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Essential Readings

Problem-Based Learning (PBL) and Socratic Questioning
prepared by the National Education Laboratory

The Role of Questioning in Problem-Based Learning
The use of open-ended, probing questioning when initiating and perpetuating inquiry into the ill-structured problem is a key component to the success of the PBL experience. A strategy known as Socratic questioning is designed to elicit a wealth of ideas and facts from any group. When using Socratic questioning with younger audiences, considerable patience, coupled with a warm and inviting classroom atmosphere is essential. Socratic questioning promotes synthesis of information into discernible categories of "fact" and "opinion." This strategy will attempt to:

  • raise basic issues.
  • probe beneath the surface.
  • pursue problematic areas of thought.
  • help participants discover the structure of their own thoughts.
  • help participants develop a sensitivity to clarity, accuracy, and relevance.
  • help participants arrive at judgments based on their own reasoning.
  • help participants note claims, evidence, conclusions, questions at issue, assumptions, implications, consequences, concepts, interpretations, points of view, . . . all considered to be the elements of thought. (Paul, 1993)

While it is difficult to establish a concrete format for questioning within a variety of circumstances, Socratic questioning includes a taxonomy of questions that may be utilized diagnostically as the teacher/facilitator moderates discussion and verbal inquiry. The categories are as follows:

  • Clarification
  • Probe assumptions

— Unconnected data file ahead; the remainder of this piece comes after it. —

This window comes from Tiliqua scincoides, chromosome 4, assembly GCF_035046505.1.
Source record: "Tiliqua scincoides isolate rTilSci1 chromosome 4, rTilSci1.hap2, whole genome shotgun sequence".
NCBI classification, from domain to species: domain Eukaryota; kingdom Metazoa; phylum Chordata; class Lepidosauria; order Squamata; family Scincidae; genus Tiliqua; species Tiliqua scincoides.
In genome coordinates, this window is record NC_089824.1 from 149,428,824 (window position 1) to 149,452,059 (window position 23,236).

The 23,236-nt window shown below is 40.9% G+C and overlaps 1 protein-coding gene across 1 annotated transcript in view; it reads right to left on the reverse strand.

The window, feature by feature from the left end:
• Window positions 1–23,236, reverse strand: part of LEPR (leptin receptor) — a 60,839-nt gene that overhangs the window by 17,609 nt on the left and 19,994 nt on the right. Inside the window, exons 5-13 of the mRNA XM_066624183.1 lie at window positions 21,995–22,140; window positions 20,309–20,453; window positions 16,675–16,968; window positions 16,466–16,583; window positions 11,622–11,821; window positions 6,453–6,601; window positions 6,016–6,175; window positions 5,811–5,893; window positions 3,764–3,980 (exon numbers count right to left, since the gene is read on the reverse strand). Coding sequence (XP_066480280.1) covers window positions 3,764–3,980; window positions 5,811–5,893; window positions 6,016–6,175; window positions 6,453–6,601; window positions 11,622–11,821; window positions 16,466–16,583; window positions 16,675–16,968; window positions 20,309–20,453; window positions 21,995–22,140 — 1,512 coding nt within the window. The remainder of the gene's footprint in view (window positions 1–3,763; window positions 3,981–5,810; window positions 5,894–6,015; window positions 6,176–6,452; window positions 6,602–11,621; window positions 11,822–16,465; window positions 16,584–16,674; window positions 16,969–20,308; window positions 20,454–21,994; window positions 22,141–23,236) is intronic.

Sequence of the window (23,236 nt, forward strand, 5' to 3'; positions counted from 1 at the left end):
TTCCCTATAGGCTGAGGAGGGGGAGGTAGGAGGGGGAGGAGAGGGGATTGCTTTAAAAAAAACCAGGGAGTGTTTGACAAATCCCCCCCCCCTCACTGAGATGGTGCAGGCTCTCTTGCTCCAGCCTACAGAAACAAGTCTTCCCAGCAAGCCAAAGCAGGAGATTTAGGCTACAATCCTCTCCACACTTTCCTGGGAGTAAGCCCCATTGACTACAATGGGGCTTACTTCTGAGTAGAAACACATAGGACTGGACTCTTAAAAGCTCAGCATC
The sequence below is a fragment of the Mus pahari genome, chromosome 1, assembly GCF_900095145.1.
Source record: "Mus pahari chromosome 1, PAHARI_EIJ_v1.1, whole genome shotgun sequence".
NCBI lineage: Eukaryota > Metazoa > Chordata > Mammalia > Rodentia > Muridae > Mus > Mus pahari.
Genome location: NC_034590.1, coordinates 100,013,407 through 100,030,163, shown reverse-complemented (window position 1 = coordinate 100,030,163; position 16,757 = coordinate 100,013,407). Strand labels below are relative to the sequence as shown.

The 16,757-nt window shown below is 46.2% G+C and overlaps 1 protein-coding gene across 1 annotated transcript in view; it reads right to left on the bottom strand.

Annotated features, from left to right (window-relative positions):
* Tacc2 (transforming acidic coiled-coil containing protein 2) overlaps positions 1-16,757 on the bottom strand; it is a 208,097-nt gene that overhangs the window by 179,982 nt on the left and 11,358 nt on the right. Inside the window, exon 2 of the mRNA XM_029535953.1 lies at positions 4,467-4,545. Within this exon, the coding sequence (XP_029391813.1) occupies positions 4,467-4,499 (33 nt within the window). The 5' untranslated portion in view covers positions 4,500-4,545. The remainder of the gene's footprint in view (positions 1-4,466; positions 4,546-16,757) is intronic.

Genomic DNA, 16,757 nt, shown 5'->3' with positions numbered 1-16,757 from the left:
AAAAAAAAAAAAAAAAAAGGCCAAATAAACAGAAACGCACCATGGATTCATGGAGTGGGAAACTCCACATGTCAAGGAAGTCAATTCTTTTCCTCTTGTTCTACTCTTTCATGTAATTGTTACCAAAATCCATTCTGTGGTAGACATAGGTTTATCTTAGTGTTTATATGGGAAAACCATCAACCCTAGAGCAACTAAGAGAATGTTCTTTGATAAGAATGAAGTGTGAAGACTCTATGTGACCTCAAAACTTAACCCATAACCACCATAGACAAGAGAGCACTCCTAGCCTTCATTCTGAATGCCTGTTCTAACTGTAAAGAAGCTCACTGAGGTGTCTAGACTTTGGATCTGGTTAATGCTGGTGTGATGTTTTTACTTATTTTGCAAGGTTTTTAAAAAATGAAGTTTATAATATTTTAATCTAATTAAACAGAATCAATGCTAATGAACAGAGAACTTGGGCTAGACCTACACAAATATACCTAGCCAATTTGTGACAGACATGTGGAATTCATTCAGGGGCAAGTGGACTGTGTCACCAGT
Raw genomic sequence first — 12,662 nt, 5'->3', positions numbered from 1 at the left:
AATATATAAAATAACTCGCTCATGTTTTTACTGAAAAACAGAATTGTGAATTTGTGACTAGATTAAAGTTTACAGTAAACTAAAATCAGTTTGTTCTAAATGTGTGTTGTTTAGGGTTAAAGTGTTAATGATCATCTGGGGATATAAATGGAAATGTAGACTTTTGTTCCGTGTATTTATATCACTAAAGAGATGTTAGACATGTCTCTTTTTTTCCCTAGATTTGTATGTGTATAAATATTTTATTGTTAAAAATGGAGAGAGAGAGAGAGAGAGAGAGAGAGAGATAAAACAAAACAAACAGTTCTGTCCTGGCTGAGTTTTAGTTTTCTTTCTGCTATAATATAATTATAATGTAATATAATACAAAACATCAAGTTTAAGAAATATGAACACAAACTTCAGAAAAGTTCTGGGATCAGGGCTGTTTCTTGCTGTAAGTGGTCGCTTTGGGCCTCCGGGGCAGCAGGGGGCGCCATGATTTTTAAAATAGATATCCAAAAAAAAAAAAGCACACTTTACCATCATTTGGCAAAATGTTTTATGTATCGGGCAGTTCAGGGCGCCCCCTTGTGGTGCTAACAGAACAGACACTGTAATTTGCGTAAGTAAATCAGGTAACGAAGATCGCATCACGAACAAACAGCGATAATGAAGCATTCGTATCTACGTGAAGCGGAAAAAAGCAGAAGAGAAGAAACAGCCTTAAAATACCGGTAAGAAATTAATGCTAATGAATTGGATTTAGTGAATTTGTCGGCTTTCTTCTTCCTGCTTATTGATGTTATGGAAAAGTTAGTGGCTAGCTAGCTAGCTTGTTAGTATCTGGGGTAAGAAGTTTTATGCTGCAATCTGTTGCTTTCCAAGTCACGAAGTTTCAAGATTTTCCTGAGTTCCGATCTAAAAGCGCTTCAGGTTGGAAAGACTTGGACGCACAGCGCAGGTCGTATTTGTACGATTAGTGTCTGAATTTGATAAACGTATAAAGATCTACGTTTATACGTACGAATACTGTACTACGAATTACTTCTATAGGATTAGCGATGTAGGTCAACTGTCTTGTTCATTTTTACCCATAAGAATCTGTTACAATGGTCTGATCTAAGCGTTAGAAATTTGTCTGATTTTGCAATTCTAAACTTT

• Probe reasons and evidence
  • Reveal differing viewpoints and perspectives
  • Probe implications and/or consequences
  • Used for responding to questions

Even young children can appreciate the value of listening skills and respecting the views of others. Participants involved in the PBL experience must be willing to:

  • listen carefully to each other, and take the issues and comments seriously.
  • thoughtfully reflect on the issues and look beneath the surface.
  • look for reasons, evidence, assumptions, inconsistencies, implications and/or
  • consequences, examples or counter-examples, and respect other perspectives.
  • seek to differentiate knowledge from beliefs (facts from opinions).
  • maintain a "healthy" level of skepticism, or play "devil's advocate."
  • remain open-minded, and not allow themselves to "shutdown" when the views of
  • others do not match their own.

Source: http://www-ed.fnal.gov/trc/tutorial/pbl.html

Taxonomy of Socratic Questions
The following table has been adapted from: Paul, Richard, Critical Thinking: How to Prepare Students for a Rapidly Changing World, 1993.

The taxonomy of Socratic questions, created by Richard Paul, is not a hierarchy in the traditional sense. The categories build upon each other, but they do not necessarily follow a pattern or design. One question's response will lead into another category of questioning not predetermined by the teacher/facilitator. In keeping with the PBL philosophy, this aspect of the model is most conducive! The role of the skilled teacher/facilitator is to keep the inquiry "train on track," but, also, to allow the students to "travel to a viable destination" of their own design.

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